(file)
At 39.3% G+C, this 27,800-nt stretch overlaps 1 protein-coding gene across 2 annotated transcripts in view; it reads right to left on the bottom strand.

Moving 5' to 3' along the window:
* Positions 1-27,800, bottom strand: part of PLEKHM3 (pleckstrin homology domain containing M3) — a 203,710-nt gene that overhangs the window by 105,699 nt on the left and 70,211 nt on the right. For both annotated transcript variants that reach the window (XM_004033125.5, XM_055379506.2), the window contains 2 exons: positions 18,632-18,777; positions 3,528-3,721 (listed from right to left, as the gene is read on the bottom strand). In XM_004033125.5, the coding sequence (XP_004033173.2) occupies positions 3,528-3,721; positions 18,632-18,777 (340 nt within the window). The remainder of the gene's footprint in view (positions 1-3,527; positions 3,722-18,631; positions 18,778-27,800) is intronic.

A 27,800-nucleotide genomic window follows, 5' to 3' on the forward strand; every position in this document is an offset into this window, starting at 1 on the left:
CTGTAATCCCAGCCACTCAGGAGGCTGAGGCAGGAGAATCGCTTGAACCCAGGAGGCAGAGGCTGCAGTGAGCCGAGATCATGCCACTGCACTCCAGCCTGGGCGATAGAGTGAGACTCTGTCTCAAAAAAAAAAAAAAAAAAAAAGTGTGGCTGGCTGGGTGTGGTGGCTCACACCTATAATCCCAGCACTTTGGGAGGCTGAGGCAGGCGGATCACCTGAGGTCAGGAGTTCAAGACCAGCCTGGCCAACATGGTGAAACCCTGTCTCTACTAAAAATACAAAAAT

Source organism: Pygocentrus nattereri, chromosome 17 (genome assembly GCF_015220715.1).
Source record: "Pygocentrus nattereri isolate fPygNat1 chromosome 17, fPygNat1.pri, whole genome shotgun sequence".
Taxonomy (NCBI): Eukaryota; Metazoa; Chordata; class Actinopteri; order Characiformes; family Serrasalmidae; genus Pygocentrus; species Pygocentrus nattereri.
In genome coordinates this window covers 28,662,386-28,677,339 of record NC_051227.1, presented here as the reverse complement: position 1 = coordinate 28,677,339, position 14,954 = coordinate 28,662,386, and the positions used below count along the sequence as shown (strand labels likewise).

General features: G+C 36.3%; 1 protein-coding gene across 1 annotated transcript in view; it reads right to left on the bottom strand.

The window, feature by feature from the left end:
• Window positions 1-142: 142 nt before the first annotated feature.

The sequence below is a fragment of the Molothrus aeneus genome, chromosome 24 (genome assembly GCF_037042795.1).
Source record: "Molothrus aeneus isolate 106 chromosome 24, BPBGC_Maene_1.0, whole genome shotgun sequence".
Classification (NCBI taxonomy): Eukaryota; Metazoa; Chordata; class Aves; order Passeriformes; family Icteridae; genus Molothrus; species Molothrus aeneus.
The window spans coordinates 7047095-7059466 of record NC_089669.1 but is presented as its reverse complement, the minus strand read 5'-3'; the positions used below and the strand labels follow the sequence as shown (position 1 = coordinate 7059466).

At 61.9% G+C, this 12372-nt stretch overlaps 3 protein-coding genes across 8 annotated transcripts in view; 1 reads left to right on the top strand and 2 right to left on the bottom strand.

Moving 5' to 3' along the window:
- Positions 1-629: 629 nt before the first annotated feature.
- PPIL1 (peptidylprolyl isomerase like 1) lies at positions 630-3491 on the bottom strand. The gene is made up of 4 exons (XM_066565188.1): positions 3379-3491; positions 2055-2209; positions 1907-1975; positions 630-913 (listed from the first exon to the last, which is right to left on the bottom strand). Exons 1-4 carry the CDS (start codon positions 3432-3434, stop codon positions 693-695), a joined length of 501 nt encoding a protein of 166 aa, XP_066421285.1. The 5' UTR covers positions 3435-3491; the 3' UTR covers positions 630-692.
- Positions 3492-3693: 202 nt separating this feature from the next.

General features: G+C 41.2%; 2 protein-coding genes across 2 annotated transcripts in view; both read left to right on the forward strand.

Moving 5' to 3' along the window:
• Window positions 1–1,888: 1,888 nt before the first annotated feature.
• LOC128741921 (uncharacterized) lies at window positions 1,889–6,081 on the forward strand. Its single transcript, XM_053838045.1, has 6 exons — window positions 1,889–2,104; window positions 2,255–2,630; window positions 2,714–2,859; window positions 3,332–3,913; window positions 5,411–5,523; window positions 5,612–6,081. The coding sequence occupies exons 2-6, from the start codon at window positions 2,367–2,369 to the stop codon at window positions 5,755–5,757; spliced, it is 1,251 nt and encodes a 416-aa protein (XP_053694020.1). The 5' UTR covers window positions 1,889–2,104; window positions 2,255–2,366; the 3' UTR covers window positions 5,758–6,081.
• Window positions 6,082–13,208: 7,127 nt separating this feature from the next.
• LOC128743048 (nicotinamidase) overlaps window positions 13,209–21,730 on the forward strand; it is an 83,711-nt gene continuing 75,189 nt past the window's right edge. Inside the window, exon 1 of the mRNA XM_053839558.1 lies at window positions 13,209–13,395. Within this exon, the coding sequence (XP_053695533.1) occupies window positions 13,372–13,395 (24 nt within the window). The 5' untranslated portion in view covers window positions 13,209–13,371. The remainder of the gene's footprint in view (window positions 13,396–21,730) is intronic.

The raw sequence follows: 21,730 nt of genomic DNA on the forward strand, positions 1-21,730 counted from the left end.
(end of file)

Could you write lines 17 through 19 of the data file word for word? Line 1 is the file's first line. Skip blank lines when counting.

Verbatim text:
At 61.9% G+C, this 12372-nt stretch overlaps 3 protein-coding genes across 8 annotated transcripts in view; 1 reads left to right on the top strand and 2 right to left on the bottom strand.

Moving 5' to 3' along the window:
- Positions 1-629: 629 nt before the first annotated feature.